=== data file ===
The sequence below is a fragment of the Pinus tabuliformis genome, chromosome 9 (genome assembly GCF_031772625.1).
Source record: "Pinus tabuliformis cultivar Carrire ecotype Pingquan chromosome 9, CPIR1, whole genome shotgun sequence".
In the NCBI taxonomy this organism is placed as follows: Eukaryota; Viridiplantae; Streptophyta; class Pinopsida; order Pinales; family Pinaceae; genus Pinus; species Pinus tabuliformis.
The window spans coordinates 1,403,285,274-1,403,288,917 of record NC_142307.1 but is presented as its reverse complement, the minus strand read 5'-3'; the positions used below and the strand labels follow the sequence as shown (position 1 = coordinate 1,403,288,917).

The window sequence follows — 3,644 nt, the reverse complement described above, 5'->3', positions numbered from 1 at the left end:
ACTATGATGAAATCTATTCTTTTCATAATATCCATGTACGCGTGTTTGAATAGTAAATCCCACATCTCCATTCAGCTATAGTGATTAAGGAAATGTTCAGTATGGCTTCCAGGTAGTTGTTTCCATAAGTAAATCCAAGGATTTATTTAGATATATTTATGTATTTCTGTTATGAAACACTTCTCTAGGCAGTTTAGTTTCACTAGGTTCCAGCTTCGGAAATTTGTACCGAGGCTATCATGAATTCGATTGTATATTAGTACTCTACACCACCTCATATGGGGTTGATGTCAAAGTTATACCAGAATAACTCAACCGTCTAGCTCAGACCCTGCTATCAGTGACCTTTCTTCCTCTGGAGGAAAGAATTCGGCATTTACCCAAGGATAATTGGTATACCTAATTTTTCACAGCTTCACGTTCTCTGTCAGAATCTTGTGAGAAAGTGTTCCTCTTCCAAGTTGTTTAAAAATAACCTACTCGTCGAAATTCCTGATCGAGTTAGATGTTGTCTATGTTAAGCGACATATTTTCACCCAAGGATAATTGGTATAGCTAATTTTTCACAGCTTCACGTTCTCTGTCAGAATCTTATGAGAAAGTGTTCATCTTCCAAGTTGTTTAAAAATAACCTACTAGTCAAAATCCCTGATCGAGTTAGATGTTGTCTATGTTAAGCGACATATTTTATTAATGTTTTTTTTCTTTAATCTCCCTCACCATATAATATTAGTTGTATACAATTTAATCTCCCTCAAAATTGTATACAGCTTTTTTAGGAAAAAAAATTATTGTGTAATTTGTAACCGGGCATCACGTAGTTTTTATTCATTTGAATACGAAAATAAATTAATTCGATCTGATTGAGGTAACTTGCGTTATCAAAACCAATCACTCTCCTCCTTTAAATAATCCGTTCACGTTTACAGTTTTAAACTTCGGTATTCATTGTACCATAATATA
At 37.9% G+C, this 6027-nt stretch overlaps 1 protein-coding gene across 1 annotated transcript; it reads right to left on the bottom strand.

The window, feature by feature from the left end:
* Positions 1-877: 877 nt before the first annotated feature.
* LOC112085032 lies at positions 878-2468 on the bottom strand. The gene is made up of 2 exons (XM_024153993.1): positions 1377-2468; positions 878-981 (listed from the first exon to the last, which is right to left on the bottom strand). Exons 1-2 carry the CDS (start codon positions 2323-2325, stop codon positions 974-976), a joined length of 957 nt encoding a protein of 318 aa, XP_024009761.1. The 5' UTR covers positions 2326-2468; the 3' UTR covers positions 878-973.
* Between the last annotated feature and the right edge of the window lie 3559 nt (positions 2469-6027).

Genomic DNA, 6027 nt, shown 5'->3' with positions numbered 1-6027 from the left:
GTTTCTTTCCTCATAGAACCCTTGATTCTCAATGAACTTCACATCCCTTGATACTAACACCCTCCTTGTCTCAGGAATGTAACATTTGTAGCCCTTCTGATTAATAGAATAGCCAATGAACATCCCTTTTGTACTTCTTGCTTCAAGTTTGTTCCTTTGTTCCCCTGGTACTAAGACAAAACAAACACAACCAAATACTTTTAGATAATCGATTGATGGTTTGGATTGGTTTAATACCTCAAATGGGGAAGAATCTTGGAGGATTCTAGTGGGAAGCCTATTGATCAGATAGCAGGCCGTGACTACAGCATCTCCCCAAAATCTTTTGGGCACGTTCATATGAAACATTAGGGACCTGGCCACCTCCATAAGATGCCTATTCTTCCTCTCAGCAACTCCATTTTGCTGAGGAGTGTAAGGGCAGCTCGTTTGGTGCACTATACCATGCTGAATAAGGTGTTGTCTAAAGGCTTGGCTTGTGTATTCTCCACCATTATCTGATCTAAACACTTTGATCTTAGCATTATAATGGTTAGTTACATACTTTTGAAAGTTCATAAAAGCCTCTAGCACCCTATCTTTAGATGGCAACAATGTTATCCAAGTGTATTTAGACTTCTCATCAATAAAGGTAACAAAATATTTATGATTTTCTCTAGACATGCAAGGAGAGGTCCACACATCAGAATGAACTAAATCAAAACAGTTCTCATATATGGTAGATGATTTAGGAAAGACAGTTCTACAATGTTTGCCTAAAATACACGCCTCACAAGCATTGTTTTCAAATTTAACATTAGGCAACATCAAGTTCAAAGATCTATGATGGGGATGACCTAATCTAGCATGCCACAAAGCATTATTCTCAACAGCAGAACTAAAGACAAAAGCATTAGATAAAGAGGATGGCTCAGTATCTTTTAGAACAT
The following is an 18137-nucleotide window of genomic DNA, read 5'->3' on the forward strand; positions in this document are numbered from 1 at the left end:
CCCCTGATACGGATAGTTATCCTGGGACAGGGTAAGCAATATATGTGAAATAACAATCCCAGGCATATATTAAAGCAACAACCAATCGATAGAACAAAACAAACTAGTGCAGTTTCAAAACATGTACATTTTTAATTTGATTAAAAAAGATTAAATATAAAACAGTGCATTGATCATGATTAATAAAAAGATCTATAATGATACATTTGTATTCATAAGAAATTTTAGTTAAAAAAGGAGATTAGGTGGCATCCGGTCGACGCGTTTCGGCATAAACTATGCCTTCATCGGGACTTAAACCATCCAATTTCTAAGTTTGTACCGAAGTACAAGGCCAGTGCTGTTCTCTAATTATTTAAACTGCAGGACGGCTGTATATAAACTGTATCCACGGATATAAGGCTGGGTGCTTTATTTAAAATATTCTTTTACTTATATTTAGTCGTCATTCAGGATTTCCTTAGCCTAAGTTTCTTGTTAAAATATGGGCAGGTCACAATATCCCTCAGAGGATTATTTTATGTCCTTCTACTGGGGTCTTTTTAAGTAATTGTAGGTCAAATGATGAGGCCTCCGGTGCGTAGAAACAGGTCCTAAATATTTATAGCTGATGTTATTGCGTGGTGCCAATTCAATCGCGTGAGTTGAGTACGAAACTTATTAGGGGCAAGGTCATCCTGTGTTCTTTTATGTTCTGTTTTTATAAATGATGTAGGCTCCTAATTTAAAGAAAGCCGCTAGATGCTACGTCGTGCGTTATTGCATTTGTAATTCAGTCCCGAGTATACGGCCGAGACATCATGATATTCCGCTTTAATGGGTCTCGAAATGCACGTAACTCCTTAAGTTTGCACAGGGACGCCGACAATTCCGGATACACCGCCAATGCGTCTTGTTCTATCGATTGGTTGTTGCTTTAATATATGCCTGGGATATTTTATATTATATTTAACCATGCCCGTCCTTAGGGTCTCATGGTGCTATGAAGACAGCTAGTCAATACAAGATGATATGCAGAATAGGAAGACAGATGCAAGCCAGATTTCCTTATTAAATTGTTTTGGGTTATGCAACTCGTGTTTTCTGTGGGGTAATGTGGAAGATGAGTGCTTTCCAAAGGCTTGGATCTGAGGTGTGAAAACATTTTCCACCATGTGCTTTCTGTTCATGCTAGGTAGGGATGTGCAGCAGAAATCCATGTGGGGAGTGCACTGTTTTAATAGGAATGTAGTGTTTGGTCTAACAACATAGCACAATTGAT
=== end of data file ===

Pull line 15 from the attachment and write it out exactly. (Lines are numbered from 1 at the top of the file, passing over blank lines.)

CCCCTGATACGGATAGTTATCCTGGGACAGGGTAAGCAATATATGTGAAATAACAATCCCAGGCATATATTAAAGCAACAACCAATCGATAGAACAAAACAAACTAGTGCAGTTTCAAAACATGTACATTTTTAATTTGATTAAAAAAGATTAAATATAAAACAGTGCATTGATCATGATTAATAAAAAGATCTATAATGATACATTTGTATTCATAAGAAATTTTAGTTAAAAAAGGAGATTAGGTGGCATCCGGTCGACGCGTTTCGGCATAAACTATGCCTTCATCGGGACTTAAACCATCCAATTTCTAAGTTTGTACCGAAGTACAAGGCCAGTGCTGTTCTCTAATTATTTAAACTGCAGGACGGCTGTATATAAACTGTATCCACGGATATAAGGCTGGGTGCTTTATTTAAAATATTCTTTTACTTATATTTAGTCGTCATTCAGGATTTCCTTAGCCTAAGTTTCTTGTTAAAATATGGGCAGGTCACAATATCCCTCAGAGGATTATTTTATGTCCTTCTACTGGGGTCTTTTTAAGTAATTGTAGGTCAAATGATGAGGCCTCCGGTGCGTAGAAACAGGTCCTAAATATTTATAGCTGATGTTATTGCGTGGTGCCAATTCAATCGCGTGAGTTGAGTACGAAACTTATTAGGGGCAAGGTCATCCTGTGTTCTTTTATGTTCTGTTTTTATAAATGATGTAGGCTCCTAATTTAAAGAAAGCCGCTAGATGCTACGTCGTGCGTTATTGCATTTGTAATTCAGTCCCGAGTATACGGCCGAGACATCATGATATTCCGCTTTAATGGGTCTCGAAATGCACGTAACTCCTTAAGTTTGCACAGGGACGCCGACAATTCCGGATACACCGCCAATGCGTCTTGTTCTATCGATTGGTTGTTGCTTTAATATATGCCTGGGATATTTTATATTATATTTAACCATGCCCGTCCTTAGGGTCTCATGGTGCTATGAAGACAGCTAGTCAATACAAGATGATATGCAGAATAGGAAGACAGATGCAAGCCAGATTTCCTTATTAAATTGTTTTGGGTTATGCAACTCGTGTTTTCTGTGGGGTAATGTGGAAGATGAGTGCTTTCCAAAGGCTTGGATCTGAGGTGTGAAAACATTTTCCACCATGTGCTTTCTGTTCATGCTAGGTAGGGATGTGCAGCAGAAATCCATGTGGGGAGTGCACTGTTTTAATAGGAATGTAGTGTTTGGTCTAACAACATAGCACAATTGAT